• BEST IN STATE—Senior Courtney Schoen Lewis was named Best PR Student in Utah. Story

Equestrian arena should be a Paradise reality, come spring

October 21st, 2011 Posted in Opinion

By D. Whitney Smith

PARADISE — Horseback riding and roping are activities many residents already enjoy, and next spring a new equestrian arena, part of a long-term park project, will provide a central place for them.

Mayor Leland Howlett and the Town Council met Wednesday in council chambers with Jason Summers, committee chair for the ongoing park and equestrian arena project, to discuss the most recent developments on the project, which started about six years ago.

“I don’t think any of it’s been particularly easy,” Howlett said. “I mean the land acquisition kind of fell into our lap — parts of it we had our eye on for years — we didn’t anticipate picking up the whole entire 14 or 15 acres.”

Price negotiations for the property, which is on the southeast corner of Paradise town limits, took some time, Howlett said, and originally the council considered a smaller 5-acre parcel that would’ve included only the equestrian arena.

“In ‘05 the previous town council and mayor had proposed putting an arena in up by the cemetery — on property that the town owned,” he said. “And the county had awarded us $100,000 RAPZ tax money, but some of the members of the community that lived around there didn’t believe they wanted an equestrian park next to them.”

The Cache County Restaurant and RAPZ Tax Program, voted into action in November 2002, combines tax dollars from restaurants with a portion of sales tax — one-tenth of 1 percent — to benefit county municipalities by funding community improvements that increase the cultural, artistic, botanical and other aesthetic qualities of county towns and cities. RAPZ stands for recreation, arts, parks and zoos.

Howlett said when Cache County Council approved funding for the equestrian arena in 2005, homeowners near the land “raised a stink.” Funding was put on hold until the town council could find a different location. In September 2010, Paradise purchased the 15-acre property and plans are now officially underway, he added.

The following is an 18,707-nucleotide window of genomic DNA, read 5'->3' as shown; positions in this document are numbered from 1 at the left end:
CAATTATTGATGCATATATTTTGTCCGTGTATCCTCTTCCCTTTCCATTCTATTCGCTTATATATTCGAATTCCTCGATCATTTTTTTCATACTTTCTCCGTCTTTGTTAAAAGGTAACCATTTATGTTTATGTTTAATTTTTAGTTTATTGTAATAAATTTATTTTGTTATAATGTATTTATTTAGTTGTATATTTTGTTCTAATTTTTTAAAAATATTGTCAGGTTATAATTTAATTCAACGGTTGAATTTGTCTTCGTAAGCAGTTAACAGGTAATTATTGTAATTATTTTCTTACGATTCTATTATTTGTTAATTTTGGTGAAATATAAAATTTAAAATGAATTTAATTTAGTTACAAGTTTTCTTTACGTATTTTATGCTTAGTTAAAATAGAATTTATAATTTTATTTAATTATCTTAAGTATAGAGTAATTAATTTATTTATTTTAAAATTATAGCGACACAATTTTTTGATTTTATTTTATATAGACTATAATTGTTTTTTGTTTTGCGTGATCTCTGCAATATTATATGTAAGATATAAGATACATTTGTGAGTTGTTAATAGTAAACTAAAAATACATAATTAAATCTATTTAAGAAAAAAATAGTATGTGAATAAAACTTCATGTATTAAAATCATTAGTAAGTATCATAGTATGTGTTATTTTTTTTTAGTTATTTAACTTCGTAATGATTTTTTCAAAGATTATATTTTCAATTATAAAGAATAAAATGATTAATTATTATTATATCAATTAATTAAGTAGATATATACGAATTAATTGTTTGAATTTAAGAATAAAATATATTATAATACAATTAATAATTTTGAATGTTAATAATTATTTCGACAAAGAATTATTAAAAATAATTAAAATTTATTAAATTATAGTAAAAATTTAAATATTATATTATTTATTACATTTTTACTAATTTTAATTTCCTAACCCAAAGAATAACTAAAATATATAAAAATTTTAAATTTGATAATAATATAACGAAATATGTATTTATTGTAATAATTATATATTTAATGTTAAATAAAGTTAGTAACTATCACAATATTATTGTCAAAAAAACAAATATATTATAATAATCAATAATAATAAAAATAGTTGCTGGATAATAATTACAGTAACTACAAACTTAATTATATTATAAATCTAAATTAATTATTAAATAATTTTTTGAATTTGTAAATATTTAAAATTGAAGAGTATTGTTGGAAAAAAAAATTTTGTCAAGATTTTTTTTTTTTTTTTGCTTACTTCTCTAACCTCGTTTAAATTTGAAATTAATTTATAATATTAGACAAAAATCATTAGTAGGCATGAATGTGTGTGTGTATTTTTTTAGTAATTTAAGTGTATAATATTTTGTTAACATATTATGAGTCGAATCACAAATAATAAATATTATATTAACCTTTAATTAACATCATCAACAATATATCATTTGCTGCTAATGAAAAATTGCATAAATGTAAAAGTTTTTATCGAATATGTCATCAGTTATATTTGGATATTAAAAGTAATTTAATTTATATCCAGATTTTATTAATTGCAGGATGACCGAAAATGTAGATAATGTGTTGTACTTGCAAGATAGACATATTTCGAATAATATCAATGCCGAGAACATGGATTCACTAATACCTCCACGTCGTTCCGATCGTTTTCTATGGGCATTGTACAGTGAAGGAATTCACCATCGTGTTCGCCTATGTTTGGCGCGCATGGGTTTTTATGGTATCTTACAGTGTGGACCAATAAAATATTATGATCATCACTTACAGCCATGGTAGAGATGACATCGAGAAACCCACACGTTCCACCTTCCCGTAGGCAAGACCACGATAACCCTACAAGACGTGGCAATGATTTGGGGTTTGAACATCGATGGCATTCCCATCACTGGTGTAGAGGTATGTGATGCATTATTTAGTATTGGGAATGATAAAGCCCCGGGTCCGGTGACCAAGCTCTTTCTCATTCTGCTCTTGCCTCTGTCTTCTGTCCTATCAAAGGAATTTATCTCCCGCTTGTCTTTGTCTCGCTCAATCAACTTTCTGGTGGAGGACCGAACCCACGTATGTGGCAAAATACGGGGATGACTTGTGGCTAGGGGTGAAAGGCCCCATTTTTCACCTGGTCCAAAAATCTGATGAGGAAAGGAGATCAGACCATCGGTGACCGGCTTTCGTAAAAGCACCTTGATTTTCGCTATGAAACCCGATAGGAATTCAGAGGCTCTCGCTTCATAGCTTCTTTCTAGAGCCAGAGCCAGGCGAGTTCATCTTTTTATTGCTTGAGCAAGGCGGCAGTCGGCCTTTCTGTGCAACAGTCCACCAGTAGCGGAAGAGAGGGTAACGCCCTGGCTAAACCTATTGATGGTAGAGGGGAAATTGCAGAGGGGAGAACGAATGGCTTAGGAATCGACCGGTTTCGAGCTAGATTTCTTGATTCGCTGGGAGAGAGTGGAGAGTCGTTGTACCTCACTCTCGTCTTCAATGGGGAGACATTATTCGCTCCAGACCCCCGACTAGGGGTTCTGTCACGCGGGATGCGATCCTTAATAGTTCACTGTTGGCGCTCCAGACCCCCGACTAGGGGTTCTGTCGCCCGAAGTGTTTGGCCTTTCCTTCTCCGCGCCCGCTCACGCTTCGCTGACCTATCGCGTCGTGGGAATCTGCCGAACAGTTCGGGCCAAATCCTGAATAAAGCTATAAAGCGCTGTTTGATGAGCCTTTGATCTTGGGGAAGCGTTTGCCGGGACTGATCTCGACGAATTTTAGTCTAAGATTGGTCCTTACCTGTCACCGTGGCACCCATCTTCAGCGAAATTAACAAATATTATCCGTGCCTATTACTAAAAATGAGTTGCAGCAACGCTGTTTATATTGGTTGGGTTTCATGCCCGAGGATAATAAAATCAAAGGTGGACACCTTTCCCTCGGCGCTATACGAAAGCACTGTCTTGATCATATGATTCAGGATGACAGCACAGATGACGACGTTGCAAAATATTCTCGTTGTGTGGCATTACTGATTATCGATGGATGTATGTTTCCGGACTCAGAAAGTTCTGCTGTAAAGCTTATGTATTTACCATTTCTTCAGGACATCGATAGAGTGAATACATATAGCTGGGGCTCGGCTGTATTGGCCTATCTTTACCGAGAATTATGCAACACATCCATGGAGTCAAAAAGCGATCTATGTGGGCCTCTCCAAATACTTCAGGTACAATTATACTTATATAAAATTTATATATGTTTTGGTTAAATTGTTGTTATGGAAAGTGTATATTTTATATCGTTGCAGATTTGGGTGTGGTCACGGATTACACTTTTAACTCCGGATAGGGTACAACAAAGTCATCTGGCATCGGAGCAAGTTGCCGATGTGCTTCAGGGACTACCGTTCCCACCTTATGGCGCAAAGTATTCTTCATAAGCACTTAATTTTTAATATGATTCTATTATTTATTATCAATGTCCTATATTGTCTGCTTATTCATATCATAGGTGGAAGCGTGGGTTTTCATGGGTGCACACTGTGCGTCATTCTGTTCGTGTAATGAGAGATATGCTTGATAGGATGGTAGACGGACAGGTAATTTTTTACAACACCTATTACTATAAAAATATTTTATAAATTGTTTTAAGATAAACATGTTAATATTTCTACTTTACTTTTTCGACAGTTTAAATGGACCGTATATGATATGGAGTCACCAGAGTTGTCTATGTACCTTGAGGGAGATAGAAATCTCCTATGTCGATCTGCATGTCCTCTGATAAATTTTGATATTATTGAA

“We have to provide parks and things for everybody outside of Paradise city limits,” said Kyle Smith, Paradise council member, “and our parks get used and impacted so much we felt like there was a need, long term, to provide park space for years to come. To find a piece of property that was that big, we felt like it was the right property purchase, long term, for our needs.”

The entire project could take five to seven years, according to Smith, and Howlett said additions to the park could happen even 20 years from now. But, Smith said, the immediate goal is to get started on the equestrian arena, so local 4-H youth groups and other local horse enthusiasts have a legitimate place to ride their horses.

“Initially we’re focusing on the equestrian area,” Summers said. “And then when we get that finished we can focus on soccer fields and baseball fields, then playground equipment and walking path — we have a whole list of things we’re working on.”

Summers said the park committee he chairs consists of about 20 members. He said any and all Paradise residents are encouraged and welcome to offer suggestions regarding what they’d like to see happen with the park.

The current park plans include the equestrian arena, two softball fields, three soccer fields — Howlett said most local children are avid soccer players — and two parking lots. Summers said basketball courts, sand volleyball courts, a skate park, a Frisbee golf area and a splash pad are other ideas under consideration.

“I believe in the project,” Summers said, “that’s why I got involved initially. I have three young kids that will hopefully be able to use the park, if we can get it done the next few years.”

The next step agreed upon by the town council and the park committee is installing the base layer material for the arena. The council agreed to partner to trade topsoil with Logan for the base layer material.

After the base material is in place, the arena’s perimeter structure will be installed, which will consist of panels that Smith has spent the last few months comparing prices on. Smith said the total price of the park, based on a rough estimate, could cost as much as $600,000, which is why it will take several years to finish due to the relatively small size of Paradise’s budget.

“The ultimate goal,” Summers said, “is for each member of the community to have something that they can benefit from, whether it’s soccer, baseball, horses, even a walking path, splash pad or playground equipment — one central area where everybody can go and find something that they are interested in or they can use.”


Tags: , ,

Sorry, comments for this entry are closed at this time.